A team of researchers in Spain has successfully sequenced and analyzed the genome of the Iberian lynx (Lynx pardinus), the world’s most endangered feline and a unique example of a species on the brink of extinction.
The Iberian lynx is one of the four extant lynx species that share a short bobbed tail, spotted coat, muscular body, long legs, and characteristic tufted ears and beard-resembling ruffs.
Also known as the Spanish lynx, this species is only about half the size of the Eurasian lynx (Lynx lynx) and is closer in size to the Canadian lynx (Lynx canadensis) and the bobcat (Lynx rufus).
The Iberian and Eurasian lynx are sister species and the two extant lynxes in Eurasia. In contrast to the large, generalist and widespread Eurasian lynx, the Iberian lynx is smaller and a habitat- and prey-specialist, being restricted to the Mediterranean region in the Iberian Peninsula where they prey almost exclusively on European rabbits (Oryctolagus cuniculus).
Supposed to be once fairly abundant and widely distributed across the Iberian Peninsula, a steep decline during the second half of the 20th century left less than 100 individuals (less than 62 mature) distributed in the two isolated populations of Doñana and Andújar (Sierra Morena) in Andalusia, southern Spain, leading to its recognition as the most endangered felid in the world and to its classification as ‘critically endangered’ in the 2002, 2006, and 2008 IUCN red lists.
According to a new genetic analysis published this week in the journal Genome Biology, the Iberian lynx has one of the least diverse genomes among mammals.
The study authors, headed by Dr. José Godoy, a researcher at the Doñana Biological Station of the Spanish National Research Council, sequenced, assembled, and annotated a draft genome of an Iberian male named Candiles, and re-sequenced another ten Iberian and one Eurasian lynx genomes.
In addition, to obtain gene expression data and to assist gene annotation they characterized the transcriptome of 11 lynx tissues.
“We managed to read and organize 2.4 billion letters of DNA from Candiles, a male lynx born in the Sierra Morena lynx population,” the authors said.
“To do so, we used new sequencing techniques and developed innovative procedures to generate a high-quality draft genome.”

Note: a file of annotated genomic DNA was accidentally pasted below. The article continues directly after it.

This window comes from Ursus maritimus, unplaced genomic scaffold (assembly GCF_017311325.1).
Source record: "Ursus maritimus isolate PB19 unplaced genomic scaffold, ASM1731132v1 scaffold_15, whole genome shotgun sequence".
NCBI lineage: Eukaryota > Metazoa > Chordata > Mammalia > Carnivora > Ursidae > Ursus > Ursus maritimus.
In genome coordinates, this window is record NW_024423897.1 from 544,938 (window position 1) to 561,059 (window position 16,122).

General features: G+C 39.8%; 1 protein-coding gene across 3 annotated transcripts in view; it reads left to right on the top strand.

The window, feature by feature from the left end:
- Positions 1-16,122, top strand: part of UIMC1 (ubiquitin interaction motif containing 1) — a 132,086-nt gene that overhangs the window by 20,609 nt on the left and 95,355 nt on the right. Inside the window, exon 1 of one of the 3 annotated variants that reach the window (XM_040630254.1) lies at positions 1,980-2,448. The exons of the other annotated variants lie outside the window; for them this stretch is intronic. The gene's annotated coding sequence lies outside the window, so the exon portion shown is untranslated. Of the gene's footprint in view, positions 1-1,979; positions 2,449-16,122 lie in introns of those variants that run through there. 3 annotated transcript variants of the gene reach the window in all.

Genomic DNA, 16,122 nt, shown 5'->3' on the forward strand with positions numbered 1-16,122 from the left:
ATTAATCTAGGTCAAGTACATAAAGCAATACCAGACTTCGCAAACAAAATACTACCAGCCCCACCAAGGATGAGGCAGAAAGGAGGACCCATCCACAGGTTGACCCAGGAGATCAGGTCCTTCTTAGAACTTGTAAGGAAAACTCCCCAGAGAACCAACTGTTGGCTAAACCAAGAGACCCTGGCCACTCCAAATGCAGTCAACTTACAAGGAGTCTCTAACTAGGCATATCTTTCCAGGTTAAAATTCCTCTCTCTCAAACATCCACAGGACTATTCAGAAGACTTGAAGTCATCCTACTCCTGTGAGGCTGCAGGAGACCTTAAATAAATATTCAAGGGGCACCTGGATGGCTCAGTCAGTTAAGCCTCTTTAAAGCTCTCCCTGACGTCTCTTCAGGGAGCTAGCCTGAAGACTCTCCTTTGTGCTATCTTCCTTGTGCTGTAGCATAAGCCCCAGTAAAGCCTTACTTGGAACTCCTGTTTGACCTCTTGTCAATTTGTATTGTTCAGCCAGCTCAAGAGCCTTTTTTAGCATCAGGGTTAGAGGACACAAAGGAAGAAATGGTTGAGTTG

A total of 21,257 genes were identified, a number similar to that of human beings and other mammals, and they have been compared to those of cats, tigers, cheetahs and dogs.
“Specifically, we compared the Iberian lynx genome with those of other species, attempting to identify genes that have lost their function because they have remained isolated and the existence of a small population of specimens of this species,” the scientists said.
They found evidence of modifications in genes related with the senses of hearing, sight and smell to facilitate the adaptation of the lynx to its environment, which have enabled them to become exceptional hunters specialized in rabbits as prey.
“With the aim of studying the history and genetic diversity of the species, analysis was conducted on the genomes of another ten Iberian lynxes from Doñana and Sierra Morena, the only two surviving populations on the Iberian Peninsula, which have been isolated from each other for decades,” the authors said.
The team also completed a comparative analysis with the European lynx, to discover the bonds between the two lynxes that inhabit Eurasia.
“The Iberian lynx began to diverge from its sister species some 300,000 years ago, and the two species became completely separated some 2,500 years ago,” the researchers said.
“Throughout that period, they continued to cross-breed and exchange genes, probably in the periods between glaciations, when the climatology allowed the species to spread and encounter each other on the Iberian Peninsula and in southern Europe.”
The scientists also identified a series of severe population bottlenecks in the history of the Iberian lynx that predate its known demographic decline during the 20th century and have greatly impacted its genome evolution.
“The demographic history of the Iberian lynx has been marked by three historic declines, the last of which took place some 300 years ago, decimating its population,” they explained. “In addition to this, there was a drastic drop in the number of specimens in the 20th century due to its persecution, the destruction of its habitat, and two major viral epidemics suffered by the rabbit, its main food source.”
The team interpreted these demographic drops as the cause of the low levels of diversity observed, and warns that this could impair the lynx’s capacity to adapt to changes in its environment.
“Furthermore, the existence of multiple potentially harmful genetic variants was confirmed, which could be contributing to the reduced survival and reproduction rates of the species,” they said.
“This genetic deterioration is especially marked in the Doñana population — smaller, and isolated for a longer period — which has half the genetic diversity of the Sierra Morena group.”
“Nevertheless, the study reflects the situation before the exchange between the two relict populations and their inter-breeding in captivity begun.”
“These measures, taken within the Iberian lynx conservation program, have led to improvement of the species’ genetic situation in recent years.”
Federico Abascal et al. 2016. Extreme genomic erosion after recurrent demographic bottlenecks in the highly endangered Iberian lynx. Genome Biology 17: 251; doi: 10.1186/s13059-016-1090-1